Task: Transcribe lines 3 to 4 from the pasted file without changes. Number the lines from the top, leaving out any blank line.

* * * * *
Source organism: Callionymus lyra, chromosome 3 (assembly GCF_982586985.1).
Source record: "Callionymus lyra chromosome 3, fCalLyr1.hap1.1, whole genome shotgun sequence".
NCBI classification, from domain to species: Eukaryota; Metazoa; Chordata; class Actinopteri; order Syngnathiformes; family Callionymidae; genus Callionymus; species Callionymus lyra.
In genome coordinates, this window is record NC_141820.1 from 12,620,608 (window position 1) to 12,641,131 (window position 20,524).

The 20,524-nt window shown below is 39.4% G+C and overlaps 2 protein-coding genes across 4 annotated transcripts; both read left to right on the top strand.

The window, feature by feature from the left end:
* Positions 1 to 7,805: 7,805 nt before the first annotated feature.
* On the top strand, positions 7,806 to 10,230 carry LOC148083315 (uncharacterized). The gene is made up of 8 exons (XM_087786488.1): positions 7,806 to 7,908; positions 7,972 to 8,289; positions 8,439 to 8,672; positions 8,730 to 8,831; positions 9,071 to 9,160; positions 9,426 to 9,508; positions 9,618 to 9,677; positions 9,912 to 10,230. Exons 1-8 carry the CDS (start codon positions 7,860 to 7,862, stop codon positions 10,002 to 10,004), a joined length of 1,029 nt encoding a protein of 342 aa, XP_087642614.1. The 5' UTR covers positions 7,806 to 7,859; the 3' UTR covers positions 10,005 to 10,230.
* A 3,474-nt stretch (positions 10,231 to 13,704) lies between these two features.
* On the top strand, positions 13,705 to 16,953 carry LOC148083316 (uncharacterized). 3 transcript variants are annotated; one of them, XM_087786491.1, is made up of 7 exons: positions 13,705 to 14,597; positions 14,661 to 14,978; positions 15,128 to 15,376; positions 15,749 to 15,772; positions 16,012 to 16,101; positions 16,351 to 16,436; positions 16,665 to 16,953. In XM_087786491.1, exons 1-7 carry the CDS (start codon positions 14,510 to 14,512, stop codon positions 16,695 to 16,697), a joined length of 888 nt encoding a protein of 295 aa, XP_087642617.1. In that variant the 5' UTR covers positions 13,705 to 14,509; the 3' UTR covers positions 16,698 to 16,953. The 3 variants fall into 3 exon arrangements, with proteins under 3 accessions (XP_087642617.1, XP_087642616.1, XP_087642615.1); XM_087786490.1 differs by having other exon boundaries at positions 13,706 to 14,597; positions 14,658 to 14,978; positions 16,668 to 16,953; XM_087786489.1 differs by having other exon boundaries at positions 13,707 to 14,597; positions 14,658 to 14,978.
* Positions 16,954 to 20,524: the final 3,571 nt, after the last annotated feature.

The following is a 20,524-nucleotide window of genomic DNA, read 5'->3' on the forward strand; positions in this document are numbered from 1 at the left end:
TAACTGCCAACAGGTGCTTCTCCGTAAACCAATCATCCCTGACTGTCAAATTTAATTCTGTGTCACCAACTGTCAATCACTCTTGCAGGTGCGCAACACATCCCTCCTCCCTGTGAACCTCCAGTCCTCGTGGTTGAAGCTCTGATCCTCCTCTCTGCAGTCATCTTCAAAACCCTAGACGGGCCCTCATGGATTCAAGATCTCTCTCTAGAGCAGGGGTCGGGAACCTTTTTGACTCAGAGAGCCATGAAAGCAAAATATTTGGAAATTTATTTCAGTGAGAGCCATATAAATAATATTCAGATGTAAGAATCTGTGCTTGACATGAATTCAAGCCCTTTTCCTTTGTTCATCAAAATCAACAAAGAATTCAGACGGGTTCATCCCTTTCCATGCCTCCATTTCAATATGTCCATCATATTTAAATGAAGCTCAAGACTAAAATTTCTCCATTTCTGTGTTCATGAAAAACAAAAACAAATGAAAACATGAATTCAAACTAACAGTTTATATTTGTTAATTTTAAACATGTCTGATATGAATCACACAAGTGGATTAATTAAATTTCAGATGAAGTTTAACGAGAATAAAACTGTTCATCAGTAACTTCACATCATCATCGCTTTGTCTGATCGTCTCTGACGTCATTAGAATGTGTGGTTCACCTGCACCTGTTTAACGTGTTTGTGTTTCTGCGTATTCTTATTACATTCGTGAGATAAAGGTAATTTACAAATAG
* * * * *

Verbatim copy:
NCBI classification, from domain to species: Eukaryota; Metazoa; Chordata; class Actinopteri; order Syngnathiformes; family Callionymidae; genus Callionymus; species Callionymus lyra.
In genome coordinates, this window is record NC_141820.1 from 12,620,608 (window position 1) to 12,641,131 (window position 20,524).